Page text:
GHJ Folder animationThe effect is enhanced by the overall velvety matte aqueous coating which plays against the mirror-gloss finish of spot UV varnish. That high shine reveals the full ampersand as the abstract graphic elements merge. This coming together to create a powerful whole is, of course, the whole point. It’s a message that’s subtly alluded to by our visuals, and strongly stated in the text.

Kudos to our senior designer Kevin Consales for this beautiful concept, to ColorNet Press for the meticulous execution, and to Green Hasson Janks for the courage to try something powerfully different as an expression of their brand identity.

New FreeAssociates site

Come on down! We’ve launched our new and improved website today. And we’d love to share it with you.

We invite your comments and suggestions. Thanks for your interest, your support and your friendship. We can’t do this without you.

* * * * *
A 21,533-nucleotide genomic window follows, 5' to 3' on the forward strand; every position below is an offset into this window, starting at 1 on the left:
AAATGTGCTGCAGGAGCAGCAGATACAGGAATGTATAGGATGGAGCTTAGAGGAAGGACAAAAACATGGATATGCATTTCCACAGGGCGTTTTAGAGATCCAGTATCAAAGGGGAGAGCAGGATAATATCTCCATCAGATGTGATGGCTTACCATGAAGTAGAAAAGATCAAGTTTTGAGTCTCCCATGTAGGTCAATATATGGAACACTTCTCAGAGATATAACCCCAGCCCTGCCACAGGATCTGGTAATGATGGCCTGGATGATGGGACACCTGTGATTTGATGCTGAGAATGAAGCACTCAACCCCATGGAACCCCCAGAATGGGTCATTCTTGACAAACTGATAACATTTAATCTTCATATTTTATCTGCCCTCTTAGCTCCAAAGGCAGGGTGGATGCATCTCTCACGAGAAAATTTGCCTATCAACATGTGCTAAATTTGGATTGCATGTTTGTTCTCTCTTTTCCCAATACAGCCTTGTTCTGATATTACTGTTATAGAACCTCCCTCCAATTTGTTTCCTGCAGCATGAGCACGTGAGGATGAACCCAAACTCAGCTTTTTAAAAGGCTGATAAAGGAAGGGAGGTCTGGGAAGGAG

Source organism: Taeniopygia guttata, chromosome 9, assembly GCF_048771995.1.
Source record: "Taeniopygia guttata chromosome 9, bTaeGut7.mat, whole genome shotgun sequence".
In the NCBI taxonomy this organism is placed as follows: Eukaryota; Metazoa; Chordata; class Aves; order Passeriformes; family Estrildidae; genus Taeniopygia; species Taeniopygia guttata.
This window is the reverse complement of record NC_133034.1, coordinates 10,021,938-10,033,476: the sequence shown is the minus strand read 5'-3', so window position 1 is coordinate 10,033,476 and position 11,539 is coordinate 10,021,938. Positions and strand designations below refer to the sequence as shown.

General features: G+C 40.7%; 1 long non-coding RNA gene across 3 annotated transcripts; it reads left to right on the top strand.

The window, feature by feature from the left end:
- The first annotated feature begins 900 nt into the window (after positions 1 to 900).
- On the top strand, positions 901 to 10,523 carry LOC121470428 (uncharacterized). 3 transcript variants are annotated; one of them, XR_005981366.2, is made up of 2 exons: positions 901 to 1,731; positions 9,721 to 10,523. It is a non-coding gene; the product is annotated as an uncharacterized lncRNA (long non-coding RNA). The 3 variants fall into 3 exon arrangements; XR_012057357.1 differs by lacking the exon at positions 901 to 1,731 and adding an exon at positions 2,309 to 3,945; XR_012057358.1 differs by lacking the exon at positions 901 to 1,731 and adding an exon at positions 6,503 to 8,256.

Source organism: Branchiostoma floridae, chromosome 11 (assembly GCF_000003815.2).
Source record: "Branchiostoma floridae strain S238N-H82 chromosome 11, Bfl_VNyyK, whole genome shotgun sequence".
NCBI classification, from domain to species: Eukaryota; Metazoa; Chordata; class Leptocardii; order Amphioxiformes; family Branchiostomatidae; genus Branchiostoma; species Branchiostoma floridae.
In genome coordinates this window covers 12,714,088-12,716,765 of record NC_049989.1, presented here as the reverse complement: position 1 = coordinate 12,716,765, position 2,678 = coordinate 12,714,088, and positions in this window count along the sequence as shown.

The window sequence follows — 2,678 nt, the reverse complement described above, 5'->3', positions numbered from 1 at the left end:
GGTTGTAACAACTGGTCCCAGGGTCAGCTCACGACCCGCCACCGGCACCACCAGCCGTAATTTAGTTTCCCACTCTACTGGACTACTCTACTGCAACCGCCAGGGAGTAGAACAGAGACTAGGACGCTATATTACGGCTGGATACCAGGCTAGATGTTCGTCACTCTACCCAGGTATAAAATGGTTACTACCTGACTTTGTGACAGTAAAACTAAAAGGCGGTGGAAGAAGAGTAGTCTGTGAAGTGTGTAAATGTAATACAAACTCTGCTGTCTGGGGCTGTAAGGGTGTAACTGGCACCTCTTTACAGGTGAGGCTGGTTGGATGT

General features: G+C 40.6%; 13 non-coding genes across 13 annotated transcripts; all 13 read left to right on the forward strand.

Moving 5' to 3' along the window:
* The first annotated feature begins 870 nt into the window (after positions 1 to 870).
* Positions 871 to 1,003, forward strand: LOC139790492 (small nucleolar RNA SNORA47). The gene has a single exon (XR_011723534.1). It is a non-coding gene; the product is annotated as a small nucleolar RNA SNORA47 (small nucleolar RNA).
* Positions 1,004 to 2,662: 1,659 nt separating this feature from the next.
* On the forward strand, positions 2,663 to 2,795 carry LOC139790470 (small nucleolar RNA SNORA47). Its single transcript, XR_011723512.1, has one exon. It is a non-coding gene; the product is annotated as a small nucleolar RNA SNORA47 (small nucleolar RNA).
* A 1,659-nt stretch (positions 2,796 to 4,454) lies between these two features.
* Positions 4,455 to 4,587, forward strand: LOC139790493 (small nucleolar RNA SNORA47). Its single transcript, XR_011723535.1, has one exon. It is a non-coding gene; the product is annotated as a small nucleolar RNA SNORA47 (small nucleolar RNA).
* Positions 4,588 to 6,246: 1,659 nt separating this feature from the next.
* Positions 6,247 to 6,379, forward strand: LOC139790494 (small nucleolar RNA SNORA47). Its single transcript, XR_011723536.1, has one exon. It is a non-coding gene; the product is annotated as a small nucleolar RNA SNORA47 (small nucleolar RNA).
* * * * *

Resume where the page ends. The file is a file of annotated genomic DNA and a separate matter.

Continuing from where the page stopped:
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Networking: Good? Bad? Ugly?

Our business has almost always come through referrals. I’ve done some direct selling, but usually designer/client relationships are built on something else: a seed of trust. When trust exists, people are willing to recommend you. We’ve been lucky to get recommended often.

Knowing that, it’s interesting that I discovered the concept of networking groups only recently. My brother’s wonderful girlfriend who’s an attorney suggested Provisors. Shortly afterward, a truly talented Santa Monica florist, Mark Herrier of Fleurs du Jour, called me up and invited me to Westside Referrals Network. They’re very different groups, but both are intriguing.

So I’d like to know what you think about networking groups — in general or specifically. If you can post a comment, I’d really love to hear about your experiences, get your advice about whether they work and find out which ones you might have tried. I’m sure others would be curious as well.